There also were several people delivering milk to the houses.

Tadghie Meade and Liam Aherne delivered with a horse for farmer Paddy Aherne. A number of others delivered by the van and they included Pa Lane, Morgan Regan, Timmy O'Callaghan, Mikey Hegarty, Ellis’s and Bill Teape. We also had two very popular Cork city men, Dick Looney, and Danny Hickey, delivering bread to door to door.

I can also recall Eamon Bennet, Charlie Leahy, and Dinny Hegarty bringing fresh vegetables to the house by van.

The club hotel owned by George Carpenter catered for practically every social functions in the locality including weddings and dinner dances. In 1959, Mrs Radly opened the town's first chip shop in a garage adjoining the family pub in Glenbrook, and we became very modern a year later when we a jukebox was installed. The rock and roll beat of Elvis, Fats Domino, and Jerry Lee Lewis could be heard nightly in the Ferry Point Area.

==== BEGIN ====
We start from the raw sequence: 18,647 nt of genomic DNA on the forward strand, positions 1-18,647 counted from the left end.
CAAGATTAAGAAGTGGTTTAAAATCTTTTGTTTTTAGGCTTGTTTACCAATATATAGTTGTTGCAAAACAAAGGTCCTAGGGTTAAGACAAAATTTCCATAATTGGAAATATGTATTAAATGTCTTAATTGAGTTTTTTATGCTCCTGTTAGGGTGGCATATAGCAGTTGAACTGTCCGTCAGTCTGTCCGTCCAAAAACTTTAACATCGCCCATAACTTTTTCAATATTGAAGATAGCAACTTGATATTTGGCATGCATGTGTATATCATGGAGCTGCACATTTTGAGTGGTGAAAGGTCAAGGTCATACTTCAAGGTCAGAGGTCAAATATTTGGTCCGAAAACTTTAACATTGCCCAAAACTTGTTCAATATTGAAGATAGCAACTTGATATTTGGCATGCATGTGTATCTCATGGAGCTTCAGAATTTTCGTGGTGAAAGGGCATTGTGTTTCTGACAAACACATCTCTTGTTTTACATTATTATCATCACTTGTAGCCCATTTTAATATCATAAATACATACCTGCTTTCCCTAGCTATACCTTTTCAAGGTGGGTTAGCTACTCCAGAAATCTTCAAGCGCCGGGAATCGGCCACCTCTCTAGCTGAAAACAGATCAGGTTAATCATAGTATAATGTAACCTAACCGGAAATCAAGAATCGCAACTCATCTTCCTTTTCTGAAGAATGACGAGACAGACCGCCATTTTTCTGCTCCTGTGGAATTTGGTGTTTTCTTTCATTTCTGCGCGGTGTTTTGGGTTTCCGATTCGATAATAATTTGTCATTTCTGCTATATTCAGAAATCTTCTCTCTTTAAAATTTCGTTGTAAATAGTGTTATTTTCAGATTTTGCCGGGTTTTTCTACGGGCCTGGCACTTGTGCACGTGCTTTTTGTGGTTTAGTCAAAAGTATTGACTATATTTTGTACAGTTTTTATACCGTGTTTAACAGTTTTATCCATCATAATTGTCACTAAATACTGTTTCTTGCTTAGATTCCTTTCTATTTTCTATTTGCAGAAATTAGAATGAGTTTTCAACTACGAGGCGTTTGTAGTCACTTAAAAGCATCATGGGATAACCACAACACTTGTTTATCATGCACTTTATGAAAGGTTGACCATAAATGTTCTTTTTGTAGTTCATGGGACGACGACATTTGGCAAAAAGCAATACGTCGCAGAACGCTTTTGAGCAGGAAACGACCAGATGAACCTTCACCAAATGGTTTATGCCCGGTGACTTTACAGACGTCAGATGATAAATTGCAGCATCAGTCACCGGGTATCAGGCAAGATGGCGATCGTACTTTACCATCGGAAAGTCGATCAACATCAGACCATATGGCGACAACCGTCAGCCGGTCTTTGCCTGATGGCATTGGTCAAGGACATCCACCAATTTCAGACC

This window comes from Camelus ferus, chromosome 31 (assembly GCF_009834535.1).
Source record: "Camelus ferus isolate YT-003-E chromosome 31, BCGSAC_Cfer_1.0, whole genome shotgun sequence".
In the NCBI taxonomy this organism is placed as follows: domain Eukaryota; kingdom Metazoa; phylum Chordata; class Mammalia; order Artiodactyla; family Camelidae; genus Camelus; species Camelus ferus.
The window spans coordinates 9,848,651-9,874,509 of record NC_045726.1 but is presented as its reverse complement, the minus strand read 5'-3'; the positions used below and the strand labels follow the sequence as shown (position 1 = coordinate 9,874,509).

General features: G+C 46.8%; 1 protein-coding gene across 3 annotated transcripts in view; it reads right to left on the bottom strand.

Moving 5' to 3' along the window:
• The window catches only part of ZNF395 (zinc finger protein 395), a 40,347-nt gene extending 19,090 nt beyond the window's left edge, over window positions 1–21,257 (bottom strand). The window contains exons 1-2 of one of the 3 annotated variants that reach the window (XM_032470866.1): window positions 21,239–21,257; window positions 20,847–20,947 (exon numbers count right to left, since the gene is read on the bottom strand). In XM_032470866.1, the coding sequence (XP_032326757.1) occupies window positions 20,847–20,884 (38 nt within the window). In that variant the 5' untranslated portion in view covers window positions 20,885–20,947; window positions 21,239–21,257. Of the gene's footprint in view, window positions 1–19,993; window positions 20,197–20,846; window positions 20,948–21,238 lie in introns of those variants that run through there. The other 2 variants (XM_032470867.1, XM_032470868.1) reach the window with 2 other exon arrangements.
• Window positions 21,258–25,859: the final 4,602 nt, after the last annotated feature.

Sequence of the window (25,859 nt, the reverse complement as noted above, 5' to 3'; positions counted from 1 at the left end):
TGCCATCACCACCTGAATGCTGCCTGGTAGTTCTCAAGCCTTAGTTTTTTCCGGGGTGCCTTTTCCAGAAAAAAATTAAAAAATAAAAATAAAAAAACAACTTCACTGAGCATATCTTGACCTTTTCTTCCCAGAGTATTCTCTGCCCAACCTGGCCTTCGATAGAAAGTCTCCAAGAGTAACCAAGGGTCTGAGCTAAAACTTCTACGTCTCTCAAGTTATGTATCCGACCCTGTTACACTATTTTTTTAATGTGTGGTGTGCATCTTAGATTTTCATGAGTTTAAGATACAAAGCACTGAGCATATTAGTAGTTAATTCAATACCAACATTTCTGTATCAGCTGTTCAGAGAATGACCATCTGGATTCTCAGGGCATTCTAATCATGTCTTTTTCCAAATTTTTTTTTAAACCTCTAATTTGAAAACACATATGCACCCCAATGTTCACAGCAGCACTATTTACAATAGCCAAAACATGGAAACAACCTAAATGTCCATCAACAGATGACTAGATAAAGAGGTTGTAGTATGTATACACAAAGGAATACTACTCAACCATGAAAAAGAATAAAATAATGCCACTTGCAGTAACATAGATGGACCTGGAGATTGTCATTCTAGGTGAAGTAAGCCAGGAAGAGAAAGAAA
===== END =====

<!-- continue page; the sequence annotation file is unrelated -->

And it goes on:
The cobbler Albert Willis at his work bench in Lucia Place, Passage West
The cobbler Albert Willis at his work bench in Lucia Place, Passage West

Probably the most frequented business was the cobbler's workshop in Lucia place, as well as repairing shoe, Albert Willis, repaired punctures and also done mens haircuts.

Happy days indeed, and I would certainly love to live my childhood the same way as I did then.

IN the 2022 Holly Bough, you can also read about Hollywood star Cillian Murphy's family connection to Passage West. On sale now for €6.